The present disclosure provides a unique fishing jig for connecting a lure body to a fishing line. As shown in FIG. 1, fishing line 10 is attached to rivet 12 having first end 14 and second end 16. Rivet second end 16 is connected to hook 18, and rivet first end 14 is shown as being inserted through lure body 20. The point of hook 18 can be free or can be slightly pierced through the surface of body 20 to help retain body from moving relative to rivet 12, or from snagging hook 18 on an underwater obstruction. Lure first end 14 can have eye 22 as shown in FIG. 2 for permitting connection of fishing line 10 around or through body 20. Eye 22 can extend through body 20, can be configured with foldable flaps, or can be connected with another type of structure to restrain body 20 relative to first end 14 and second end 16 of rivet 12. As shown in FIG. 2, hook 18 can be detachably connected to first end 14 of rivet to provide the function of restraining body 20 from movement relative to rivet 12 and line 10.

The term “rivet” 12 as used herein is defined to incorporate numerous configurations and shapes sufficient to engage body 20 and to facilitate in attaching body 20 to line 10. The term “rivet” can be shaped or configured as a grommet, eyelet, snap ring, clevis pin, fastener commonly known as a “split pin” having one or more flexible legs, button, captive fastener, clip, pin, peg, clasp, or staple having one or more shafts for piercing body 20. Rivet 12 can be solid or hollow, and can be regularly or irregularly shaped. In a preferred embodiment of the disclosure, rivet 12 can be shaped as a full tubular rivet for facilitating insertion of rivet 12 into the soft surface of body 20. Rivet 12 can have one portion in contact with body 20 to facilitate rotational movement of body 20 relative to rivet 12, or can have two or more points of contact to prevent rotational movement of body 20 relative to rivet 12. Rivet 12 can be formed or manufactured from many different materials including metals, plastics or other combinations of materials. Rivet first end 14 or second end 16 can comprise a simple extension of rivet 12 or have a head shaped as an oval, flat, round, brazier, pan, countersunk, hook, eye, or other type of configuration or shape. The attachment of rivet 12 to body 20 can be temporary, releasable, or permanent.

By incorporating rivet 12 as a structural element connecting line 10 and body 20, numerous advantages over prior art connects are obtained. Rivet 12 is easily pushed by a user's fingers through the relatively soft and flexible material typically used to form or construct lure body 20 such as an artificial bait. Instead of tearing or piercing a rough opening or hole through body 20 as is typically done with the insertion of a conventional hook, line or leader, the exterior surface of rivet 12 can be smooth, rounded or lubricated with a lotion or liquid (not shown) to smoothly penetrate body 20 and to reduce the impact of notch sensitivity as body 20 is penetrated. The engagement between rivet 12 and body 20 fixes the location connection of body 20 relative to rivet 12 and eliminates relative movement therebetween. Such engagement also reduces the tendency of soft lure body 20 to tear at the point of connection, thereby extending the useful life of soft body 20.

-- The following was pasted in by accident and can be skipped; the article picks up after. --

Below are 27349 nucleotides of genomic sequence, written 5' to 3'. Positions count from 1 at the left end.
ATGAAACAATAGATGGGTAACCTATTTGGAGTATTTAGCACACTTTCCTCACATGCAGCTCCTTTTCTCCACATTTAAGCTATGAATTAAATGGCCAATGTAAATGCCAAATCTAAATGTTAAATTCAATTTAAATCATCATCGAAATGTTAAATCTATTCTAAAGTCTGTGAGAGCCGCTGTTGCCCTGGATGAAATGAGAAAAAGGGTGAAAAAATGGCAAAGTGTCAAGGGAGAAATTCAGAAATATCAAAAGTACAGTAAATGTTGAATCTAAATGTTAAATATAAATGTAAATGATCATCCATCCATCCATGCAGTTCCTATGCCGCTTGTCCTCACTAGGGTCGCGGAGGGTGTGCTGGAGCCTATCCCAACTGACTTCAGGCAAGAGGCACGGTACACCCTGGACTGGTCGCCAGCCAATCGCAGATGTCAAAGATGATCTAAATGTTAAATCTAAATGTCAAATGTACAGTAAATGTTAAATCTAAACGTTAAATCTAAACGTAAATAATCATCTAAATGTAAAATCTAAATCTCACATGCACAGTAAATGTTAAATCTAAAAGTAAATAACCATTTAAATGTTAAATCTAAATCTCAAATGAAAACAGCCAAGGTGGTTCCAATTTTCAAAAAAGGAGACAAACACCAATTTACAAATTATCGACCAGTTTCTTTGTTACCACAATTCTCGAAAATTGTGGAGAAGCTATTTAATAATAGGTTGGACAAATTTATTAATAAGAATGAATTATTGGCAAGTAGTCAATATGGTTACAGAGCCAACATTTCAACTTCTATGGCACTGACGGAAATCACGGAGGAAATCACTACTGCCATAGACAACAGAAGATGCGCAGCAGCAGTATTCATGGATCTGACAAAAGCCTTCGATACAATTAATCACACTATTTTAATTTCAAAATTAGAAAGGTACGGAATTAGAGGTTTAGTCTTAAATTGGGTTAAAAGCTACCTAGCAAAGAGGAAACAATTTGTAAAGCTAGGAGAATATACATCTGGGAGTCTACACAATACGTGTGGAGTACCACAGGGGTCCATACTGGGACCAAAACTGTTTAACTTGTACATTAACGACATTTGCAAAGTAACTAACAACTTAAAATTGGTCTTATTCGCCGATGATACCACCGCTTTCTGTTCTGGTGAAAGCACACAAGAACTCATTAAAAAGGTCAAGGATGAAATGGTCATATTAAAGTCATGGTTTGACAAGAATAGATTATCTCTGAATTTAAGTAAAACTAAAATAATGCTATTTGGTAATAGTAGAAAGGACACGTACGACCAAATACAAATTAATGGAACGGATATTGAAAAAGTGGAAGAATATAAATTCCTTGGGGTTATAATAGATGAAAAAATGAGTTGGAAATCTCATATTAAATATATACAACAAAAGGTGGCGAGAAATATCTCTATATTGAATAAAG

The combination of line 10, rivet 12 and body 20 create a retainer function which secures rivet 12 at a selected location and orientation relative to body 20. Such retention function can be accomplished in a variety of ways including having line 10 tied to rivet 12 on both sides of body 20, by shaping first end 14 or second end 16 in a fixed or flexible manner to restrict post insertion movement of rivet 12 relative to body 20, by connecting a hook 18 to first end 14, or by connecting another clip or pin to prevent first end 14 from further transverse movement relative to body 20. Spinners, skirts, hair, and trailer hooks can be further attached to line 10, body 20, rivet 12, or to an attached hook to further disguise or to change the functional movement of the assembly in the water.

Referring to FIGS. 3-5, the present disclosure uniquely permits rivet 12 to be positioned at various and different locations along lure body 20. Referring to FIG. 3, rivet 12 is located toward the leading end 24 of body 20. In FIG. 4, rivet 12 is located further away from leading end 24 of body 20, and in FIG. 5 rivet 12 is located in the middle of body 20. Changing the location of the point of connection between line 10 and body 20 uniquely changes the movement and operation of body 20 as it is cast into water, settles into the water, and is moved or otherwise retrieved. In one embodiment of the intention such as illustrated in FIG. 1, body 20 can be slightly buoyant so that it floats on the water surface after being cast. In other embodiments of the disclosure, the density of body 20 can be varied or adjusted to be neutrally buoyant or to be heavier than the water. The disclosure provides flexibility for top water presentation or for subsurface presentation that will suspend the lure at different levels within the water.